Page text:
"I tried to hit a pretty solid 6-iron and got right into the impact area, and actually felt my lower back crack right where I had surgery back in 2014, pretty much right on the spot," Stricker told reporters. "Tried to walk to the green and that wasn't going so well. Kind of tightened up on me. I thought I was going to have to stop and just stand there for a minute, which I did a couple of times. It didn't look or feel very good for a while."

Slowly but surely, Stricker's back began to loosen up, and with it came a turnaround on the scorecard. Stricker had a four-hole stretch in the middle of his round that he played in 5 under, highlighted by a hole-out from the greenside bunker for eagle on the par-5 first hole. Despite the rocky start, he ended up shooting a 5-under 65 to sit two shots off the early pace set by Charley Hoffman.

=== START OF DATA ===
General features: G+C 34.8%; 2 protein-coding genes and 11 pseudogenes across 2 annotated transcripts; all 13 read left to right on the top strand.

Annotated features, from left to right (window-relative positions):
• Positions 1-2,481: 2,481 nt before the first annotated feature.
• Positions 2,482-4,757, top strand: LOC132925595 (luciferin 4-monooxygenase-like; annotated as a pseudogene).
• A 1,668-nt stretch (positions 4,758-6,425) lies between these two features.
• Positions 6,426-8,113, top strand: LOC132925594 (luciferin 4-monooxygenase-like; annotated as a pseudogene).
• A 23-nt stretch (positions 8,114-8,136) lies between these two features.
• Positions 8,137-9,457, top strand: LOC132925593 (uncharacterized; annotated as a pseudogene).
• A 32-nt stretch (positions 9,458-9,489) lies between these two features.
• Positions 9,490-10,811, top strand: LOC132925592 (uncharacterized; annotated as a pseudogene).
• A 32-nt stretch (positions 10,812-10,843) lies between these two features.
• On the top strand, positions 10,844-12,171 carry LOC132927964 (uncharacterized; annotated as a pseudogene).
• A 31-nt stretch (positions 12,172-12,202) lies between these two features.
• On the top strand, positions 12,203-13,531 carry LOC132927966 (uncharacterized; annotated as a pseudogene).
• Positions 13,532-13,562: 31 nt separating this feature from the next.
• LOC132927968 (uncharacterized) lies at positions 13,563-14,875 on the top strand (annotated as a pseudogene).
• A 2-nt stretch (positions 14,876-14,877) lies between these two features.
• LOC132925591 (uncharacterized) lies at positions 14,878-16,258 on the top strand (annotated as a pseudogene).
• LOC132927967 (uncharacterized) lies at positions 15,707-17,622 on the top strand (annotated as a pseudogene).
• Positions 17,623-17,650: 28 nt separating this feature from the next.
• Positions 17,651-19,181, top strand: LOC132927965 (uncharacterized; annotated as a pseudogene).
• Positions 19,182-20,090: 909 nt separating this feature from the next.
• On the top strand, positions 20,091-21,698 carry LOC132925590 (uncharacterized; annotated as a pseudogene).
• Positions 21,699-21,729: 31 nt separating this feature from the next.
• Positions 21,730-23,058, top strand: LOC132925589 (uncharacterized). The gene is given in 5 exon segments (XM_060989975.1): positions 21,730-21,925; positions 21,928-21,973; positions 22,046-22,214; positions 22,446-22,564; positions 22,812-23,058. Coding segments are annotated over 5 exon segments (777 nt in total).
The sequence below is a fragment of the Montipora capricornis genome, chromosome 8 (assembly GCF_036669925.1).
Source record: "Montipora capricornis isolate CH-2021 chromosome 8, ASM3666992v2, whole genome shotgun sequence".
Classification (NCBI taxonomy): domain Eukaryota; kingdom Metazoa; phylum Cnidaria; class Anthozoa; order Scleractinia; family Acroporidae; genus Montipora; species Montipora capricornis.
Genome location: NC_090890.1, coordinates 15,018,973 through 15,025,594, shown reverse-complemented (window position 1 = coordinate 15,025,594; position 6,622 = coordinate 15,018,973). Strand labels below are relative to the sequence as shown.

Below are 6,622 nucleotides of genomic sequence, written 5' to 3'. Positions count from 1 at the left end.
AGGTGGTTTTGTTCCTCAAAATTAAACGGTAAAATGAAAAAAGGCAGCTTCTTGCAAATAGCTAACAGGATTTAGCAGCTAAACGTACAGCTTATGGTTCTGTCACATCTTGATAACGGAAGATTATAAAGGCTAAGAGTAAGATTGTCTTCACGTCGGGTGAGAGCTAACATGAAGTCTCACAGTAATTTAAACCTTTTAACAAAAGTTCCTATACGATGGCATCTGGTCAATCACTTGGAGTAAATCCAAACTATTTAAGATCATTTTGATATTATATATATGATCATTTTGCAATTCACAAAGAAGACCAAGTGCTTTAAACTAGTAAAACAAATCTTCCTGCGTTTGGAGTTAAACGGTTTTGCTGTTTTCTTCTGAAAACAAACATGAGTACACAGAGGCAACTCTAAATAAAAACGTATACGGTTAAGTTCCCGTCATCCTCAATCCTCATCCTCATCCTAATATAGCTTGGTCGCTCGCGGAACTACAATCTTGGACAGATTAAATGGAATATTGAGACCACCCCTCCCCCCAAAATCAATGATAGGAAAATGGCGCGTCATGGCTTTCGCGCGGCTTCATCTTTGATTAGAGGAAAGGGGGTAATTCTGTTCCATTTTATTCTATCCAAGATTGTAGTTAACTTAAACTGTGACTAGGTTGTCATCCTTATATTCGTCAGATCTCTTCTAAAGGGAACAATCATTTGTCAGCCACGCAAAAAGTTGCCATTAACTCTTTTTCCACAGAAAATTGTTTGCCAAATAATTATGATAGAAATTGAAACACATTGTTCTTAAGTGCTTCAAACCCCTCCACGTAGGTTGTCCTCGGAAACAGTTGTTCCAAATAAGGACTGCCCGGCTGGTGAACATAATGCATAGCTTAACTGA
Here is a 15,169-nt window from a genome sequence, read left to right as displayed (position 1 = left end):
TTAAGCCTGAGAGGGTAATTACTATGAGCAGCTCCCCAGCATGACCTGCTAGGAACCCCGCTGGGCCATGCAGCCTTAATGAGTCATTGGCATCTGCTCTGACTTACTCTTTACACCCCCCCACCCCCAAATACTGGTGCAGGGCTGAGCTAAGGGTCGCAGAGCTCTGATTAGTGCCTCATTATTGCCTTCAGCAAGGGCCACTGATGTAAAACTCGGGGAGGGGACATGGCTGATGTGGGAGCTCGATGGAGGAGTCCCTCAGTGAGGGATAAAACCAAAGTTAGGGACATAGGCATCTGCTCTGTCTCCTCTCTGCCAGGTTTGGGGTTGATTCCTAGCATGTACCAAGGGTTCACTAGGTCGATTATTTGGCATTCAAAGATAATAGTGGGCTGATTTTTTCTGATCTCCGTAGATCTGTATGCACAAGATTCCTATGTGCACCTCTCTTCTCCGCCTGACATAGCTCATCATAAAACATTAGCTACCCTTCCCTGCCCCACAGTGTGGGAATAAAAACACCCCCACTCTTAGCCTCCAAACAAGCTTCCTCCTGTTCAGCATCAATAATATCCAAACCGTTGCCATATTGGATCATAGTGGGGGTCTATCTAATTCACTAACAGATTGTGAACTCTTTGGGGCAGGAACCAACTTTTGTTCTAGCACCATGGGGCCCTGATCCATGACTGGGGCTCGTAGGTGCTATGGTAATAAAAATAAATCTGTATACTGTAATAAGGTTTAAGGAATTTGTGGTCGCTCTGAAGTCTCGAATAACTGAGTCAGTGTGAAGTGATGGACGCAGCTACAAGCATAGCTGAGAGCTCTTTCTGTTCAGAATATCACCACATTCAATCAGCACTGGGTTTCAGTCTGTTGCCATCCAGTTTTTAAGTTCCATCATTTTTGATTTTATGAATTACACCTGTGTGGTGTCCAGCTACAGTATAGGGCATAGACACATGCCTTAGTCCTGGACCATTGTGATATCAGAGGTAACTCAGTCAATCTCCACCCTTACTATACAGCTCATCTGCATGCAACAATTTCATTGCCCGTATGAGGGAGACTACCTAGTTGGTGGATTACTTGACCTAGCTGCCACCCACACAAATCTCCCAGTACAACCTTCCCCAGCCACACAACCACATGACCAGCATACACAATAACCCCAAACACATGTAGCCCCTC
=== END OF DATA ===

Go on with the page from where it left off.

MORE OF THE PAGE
Full-field scores from the Fort Worth Invitational

Fort Worth Invitational: Articles, photos and videos


"I just kept plodding along," Stricker said. "I knew there were some birdie holes out here if you can get it in the fairway. There are some short irons."

Stricker had a spot in one of the marquee early-round groups, but his score bettered both Jordan Spieth's 1-under 69 and defending champ Kevin Kisner's 2-over 72. Stricker told reporters that he planned to get his back checked after the round.

Stricker continues to straddle both the PGA Tour and PGA Tour Champions while crafting a unique schedule, and his appearance this week in Fort Worth came at the expense of skipping the Senior PGA Championnship, a major on the over-50 circuit. But Stricker won at Colonial in 2009 and has now played four straight years on what he described as one of his favorite courses.

"I like to play here. I know I'm going to play John Deere, another favorite tournament of mine, and FedEx St. Jude looks like I am going to try to play in a couple weeks, try to get in the U.S. Open," Stricker said. "So it's just kind of picking them as I go, and seeing where I want to go and seeing what feels good to me at the time."